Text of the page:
The Apache RTR series features TVS’s top-of-the-line bikes, with sporty styling, quick performance and able handling all on the menu. On paper, it’s clear TVS has gone the whole hog with the new Apache RTR 200, providing several options to meet varying customer requirements; be it in terms of carburettion or fuel-injection, ABS assist for the brakes or the premium Pirelli or TVS soft compound Remora tyres.
All in the family
Visually, the RTR 200 retains its Apache family identity, yet has improved on the earlier RTR. The first thing you notice is the compact dimensions. The 200 is more butch than earlier RTRs, the 160 and 180, that makes for a more hunkered down, meaner attitude. The front bears resemblance to the Ducati Streetfighter, and the 200's headlight is crested by a smartly turned out, fully digital instrument cluster. The console packs in plenty of features, including a cascading tachometer at the top, easily read speedometer, shift-light beacon, 0-60kph timer and fastest lap-time timer.
The Apache RTR 200 is a well-built motorcycle, and gives the impression TVS is already drawing on learning to improve its bikes, from famous German technology partner, BMW Motorrad. The RTR 200 holds a high-quality feel and attention-to-detail is apparent; in little things such as a neatly bisected fuel tank, carefully crafted filler-lid and a dust cover to protect the rear disc brake from road grime.
The control levers are smart on the new TVS, buffed alloy and with a nice solid feel, although we felt the absence of a clutch play adjustment nut when riding the bike, being unable to take up some cable slack without asking for a set of spanners. The Apache RTR 200 comes with clip-on bars, soft and comfy palm grips, and switches that work well. The mirrors are broad, familiar as TVS units, that offer good rear view.
Edgy tank extensions lean forward to the Apache RTR 200’s dinky oil-cooling radiator. The tank leads back into a split seat. A smartly designed belly cowl sits below the engine bay, and much of the motorcycle is black, including its flank panels, alluminium alloy-encased engine and elegant 10-spoke alloy wheels; the front telescopic forks are golden. Another visual high point is the purposeful, double barrel, under over format exhaust. Much of the exhaust is stainless steel, starting from the cylinder as the bent-pipe snakes downwards.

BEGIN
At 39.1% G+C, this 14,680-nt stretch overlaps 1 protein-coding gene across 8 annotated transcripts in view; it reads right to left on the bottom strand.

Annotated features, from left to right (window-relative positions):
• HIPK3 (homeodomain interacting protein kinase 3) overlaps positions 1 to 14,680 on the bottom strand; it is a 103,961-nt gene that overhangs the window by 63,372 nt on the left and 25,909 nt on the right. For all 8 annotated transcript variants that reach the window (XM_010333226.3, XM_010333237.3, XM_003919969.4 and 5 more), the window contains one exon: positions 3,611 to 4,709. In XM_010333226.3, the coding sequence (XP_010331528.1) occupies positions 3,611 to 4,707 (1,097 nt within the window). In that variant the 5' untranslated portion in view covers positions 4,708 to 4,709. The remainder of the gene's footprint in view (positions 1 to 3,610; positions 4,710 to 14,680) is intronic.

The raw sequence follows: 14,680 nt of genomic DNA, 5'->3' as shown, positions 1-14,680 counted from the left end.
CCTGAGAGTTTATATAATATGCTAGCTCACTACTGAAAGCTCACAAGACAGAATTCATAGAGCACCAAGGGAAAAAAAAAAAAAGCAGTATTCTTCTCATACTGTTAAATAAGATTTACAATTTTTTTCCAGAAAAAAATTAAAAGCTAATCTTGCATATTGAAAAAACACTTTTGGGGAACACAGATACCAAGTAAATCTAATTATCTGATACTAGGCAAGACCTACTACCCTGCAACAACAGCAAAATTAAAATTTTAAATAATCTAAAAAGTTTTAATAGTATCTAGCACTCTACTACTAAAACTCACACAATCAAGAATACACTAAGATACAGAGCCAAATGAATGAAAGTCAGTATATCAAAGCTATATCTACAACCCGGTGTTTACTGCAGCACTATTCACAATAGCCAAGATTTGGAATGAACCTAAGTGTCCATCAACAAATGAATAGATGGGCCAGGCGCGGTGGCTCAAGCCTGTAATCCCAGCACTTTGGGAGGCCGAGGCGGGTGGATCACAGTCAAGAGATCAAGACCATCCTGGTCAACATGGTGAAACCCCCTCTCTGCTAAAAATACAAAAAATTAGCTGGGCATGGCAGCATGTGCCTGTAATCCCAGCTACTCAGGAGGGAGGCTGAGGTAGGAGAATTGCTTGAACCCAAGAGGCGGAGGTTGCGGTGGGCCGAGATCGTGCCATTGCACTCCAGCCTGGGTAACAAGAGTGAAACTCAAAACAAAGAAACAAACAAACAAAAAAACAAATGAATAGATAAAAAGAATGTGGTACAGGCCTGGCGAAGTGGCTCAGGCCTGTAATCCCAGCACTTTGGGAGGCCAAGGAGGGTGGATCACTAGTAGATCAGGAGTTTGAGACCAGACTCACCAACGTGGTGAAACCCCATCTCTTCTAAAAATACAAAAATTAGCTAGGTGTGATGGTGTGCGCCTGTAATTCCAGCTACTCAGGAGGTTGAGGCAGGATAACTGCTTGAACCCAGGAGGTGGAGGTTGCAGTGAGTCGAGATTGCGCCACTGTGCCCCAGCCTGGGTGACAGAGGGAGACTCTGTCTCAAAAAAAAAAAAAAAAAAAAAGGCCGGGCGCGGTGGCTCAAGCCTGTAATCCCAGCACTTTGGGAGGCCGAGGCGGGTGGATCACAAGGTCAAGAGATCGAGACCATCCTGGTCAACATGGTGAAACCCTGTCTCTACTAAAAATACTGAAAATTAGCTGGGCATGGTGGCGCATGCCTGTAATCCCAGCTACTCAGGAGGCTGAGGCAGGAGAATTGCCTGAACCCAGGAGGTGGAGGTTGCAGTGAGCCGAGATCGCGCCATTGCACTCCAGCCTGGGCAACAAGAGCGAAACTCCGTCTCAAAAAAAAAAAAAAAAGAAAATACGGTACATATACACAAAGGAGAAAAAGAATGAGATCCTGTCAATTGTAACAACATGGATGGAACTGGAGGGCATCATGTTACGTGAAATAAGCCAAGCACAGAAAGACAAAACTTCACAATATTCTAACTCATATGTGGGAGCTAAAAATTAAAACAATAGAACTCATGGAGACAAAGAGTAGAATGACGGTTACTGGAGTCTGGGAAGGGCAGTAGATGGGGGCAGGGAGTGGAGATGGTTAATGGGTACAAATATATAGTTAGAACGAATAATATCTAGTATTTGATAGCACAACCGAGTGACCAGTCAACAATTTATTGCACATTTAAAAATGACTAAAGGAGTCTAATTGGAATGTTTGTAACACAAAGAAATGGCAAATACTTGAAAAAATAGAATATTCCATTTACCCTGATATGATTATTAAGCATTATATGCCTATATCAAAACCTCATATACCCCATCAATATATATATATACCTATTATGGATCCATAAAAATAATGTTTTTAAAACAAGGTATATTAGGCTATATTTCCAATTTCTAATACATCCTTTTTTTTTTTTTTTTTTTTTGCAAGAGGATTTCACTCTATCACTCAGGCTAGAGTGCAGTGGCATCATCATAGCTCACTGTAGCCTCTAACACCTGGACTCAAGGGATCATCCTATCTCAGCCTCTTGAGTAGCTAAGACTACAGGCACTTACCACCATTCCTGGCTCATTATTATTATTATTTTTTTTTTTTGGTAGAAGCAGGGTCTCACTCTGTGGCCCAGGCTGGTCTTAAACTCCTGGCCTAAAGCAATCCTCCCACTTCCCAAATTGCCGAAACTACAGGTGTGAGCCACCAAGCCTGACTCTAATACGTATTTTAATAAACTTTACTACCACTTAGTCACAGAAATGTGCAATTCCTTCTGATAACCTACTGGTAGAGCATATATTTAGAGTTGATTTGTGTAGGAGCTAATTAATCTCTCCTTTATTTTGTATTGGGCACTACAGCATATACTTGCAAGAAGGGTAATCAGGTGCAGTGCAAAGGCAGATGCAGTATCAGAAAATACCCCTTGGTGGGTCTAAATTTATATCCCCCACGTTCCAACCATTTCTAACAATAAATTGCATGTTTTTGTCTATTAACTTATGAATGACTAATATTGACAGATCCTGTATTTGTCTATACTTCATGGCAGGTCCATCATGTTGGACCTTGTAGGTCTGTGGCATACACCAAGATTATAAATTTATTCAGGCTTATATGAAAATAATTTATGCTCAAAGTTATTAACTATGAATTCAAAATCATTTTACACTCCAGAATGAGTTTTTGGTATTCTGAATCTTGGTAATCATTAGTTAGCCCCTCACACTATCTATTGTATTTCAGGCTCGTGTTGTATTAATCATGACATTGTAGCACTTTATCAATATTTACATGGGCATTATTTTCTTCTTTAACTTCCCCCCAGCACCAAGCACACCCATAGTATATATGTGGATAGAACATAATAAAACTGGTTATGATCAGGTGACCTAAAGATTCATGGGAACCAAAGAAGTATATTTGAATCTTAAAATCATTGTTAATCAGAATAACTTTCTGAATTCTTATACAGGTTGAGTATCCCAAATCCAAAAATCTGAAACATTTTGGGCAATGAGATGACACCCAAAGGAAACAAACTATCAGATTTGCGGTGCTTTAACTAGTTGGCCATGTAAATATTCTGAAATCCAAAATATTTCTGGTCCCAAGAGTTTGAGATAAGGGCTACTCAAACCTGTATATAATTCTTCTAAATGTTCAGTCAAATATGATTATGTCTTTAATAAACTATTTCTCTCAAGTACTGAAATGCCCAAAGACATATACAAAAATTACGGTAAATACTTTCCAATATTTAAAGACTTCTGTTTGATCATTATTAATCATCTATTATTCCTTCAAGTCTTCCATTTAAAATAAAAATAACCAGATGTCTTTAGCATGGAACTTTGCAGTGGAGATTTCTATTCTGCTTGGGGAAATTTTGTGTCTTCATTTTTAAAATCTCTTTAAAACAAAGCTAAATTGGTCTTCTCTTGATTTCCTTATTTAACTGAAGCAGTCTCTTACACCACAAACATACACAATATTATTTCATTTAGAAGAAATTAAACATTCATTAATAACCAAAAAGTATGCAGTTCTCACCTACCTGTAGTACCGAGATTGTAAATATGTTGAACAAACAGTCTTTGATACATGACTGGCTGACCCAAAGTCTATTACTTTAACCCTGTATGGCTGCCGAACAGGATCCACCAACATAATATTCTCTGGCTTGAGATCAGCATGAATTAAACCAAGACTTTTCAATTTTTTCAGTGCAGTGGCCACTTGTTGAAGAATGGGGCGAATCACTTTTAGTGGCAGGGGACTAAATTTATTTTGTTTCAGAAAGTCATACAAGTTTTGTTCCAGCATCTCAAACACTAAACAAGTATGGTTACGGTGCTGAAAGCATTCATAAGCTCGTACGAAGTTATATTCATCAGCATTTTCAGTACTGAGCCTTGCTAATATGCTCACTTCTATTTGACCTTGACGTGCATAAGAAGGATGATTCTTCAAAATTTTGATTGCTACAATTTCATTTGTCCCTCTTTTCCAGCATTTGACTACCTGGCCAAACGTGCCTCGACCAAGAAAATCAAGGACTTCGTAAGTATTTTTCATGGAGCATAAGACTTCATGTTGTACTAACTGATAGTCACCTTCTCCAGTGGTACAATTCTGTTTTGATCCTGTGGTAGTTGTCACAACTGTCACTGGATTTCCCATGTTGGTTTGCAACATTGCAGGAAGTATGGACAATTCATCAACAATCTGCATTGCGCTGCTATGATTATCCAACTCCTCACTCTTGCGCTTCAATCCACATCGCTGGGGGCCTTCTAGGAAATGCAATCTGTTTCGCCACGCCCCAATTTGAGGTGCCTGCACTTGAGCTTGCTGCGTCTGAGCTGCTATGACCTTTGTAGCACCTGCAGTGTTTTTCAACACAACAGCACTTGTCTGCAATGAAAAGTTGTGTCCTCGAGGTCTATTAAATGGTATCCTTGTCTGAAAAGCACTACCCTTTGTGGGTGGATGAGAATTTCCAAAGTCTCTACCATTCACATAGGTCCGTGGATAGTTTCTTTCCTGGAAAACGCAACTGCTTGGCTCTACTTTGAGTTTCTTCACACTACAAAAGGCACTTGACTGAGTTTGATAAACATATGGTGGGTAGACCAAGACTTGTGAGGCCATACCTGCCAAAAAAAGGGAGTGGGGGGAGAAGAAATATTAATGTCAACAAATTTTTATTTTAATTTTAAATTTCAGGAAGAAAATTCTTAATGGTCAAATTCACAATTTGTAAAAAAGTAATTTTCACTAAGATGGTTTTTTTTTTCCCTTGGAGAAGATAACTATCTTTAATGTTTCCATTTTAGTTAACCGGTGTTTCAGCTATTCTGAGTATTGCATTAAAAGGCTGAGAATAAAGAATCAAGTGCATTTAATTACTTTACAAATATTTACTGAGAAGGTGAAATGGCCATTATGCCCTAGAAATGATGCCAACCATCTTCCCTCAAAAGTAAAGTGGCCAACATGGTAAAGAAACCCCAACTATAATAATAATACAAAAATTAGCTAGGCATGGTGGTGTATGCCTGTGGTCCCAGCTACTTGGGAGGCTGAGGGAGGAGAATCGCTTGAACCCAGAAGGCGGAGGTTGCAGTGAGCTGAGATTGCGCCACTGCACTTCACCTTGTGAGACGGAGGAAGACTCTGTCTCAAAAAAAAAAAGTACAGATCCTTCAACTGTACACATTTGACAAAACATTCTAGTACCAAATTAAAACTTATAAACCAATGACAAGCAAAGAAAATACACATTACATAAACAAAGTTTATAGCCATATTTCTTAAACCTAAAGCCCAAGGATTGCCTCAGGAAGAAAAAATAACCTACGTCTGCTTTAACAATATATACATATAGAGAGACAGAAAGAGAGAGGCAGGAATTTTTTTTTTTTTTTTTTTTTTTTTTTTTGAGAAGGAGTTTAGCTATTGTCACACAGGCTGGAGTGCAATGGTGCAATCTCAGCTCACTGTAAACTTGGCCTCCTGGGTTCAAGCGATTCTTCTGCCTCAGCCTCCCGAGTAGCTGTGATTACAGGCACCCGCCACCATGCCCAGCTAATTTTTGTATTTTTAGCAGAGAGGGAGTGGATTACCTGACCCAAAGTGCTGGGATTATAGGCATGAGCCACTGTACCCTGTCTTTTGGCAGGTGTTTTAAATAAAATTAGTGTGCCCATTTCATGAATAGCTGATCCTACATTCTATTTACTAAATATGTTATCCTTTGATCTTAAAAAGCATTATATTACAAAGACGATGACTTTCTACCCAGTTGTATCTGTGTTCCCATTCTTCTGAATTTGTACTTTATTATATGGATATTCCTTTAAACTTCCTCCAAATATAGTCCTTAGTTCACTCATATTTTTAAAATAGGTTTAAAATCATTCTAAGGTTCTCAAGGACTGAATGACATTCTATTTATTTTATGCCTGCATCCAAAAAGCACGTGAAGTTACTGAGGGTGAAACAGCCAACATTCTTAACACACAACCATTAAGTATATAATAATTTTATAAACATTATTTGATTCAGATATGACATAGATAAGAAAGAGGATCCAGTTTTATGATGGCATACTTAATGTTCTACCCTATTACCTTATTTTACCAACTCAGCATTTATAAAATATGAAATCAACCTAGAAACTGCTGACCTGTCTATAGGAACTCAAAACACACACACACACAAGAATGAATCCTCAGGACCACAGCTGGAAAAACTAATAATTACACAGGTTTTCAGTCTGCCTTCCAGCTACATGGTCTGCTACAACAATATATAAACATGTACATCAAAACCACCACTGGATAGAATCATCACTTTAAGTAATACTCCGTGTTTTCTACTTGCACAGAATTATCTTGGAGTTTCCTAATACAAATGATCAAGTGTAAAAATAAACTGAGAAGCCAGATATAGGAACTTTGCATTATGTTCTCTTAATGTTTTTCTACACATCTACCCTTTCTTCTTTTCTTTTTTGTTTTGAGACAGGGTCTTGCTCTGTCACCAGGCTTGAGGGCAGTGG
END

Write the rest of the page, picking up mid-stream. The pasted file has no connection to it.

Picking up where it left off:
The RTR 200 will be sold in matte finish yellow, red, white, grey or black, with a glossy black shade option. There’s generous use of light alloy on the motorcycle, seen in the footrest and steering head region.
The Apache RTR 200 comes with a 197.8cc four-stroke, air and oil-cooled, single-cylinder unit. This is capped by a four-valve head, driven by a single overhead camshaft. A balancer shaft is in place to iron out all vibes. Fuel injection is an optional extra, or you can buy the RTR 200 with a Japanese supply, Keihin CV carburettor. Peak power made is 20.2bhp at 8,500rpm, and there’s 1.85kgm of maximum torque available at 7,000rpm. TVS has worked hard to ensure the torque curve stays as robust as possible throughout its wide powerband.
The RTR series has from day one offered a gruff exhaust note, and the 200 takes this a step further, with a louder, throatier note audible the moment you fire up the engine. The bike we tested was fuel-injected. Its engine displayed sporty, rev-happy character that encourages you to ride hard. There’s good low-end grunt and a strong mid-range. You don’t need to pull the Apache RTR 200 all the way to the top of its powerband to derive the best from its 20 pony strong herd. Although the 200 revs freely to about 10,000rpm, shifting at around 9,000rpm is good enough to gain quick performance. Down the TVS test track straight, we saw the Apache RTR 200 achieve an indicated 114kph in 4th gear, going on to achieve close to an indicated 120kph in 5th, before running out of road.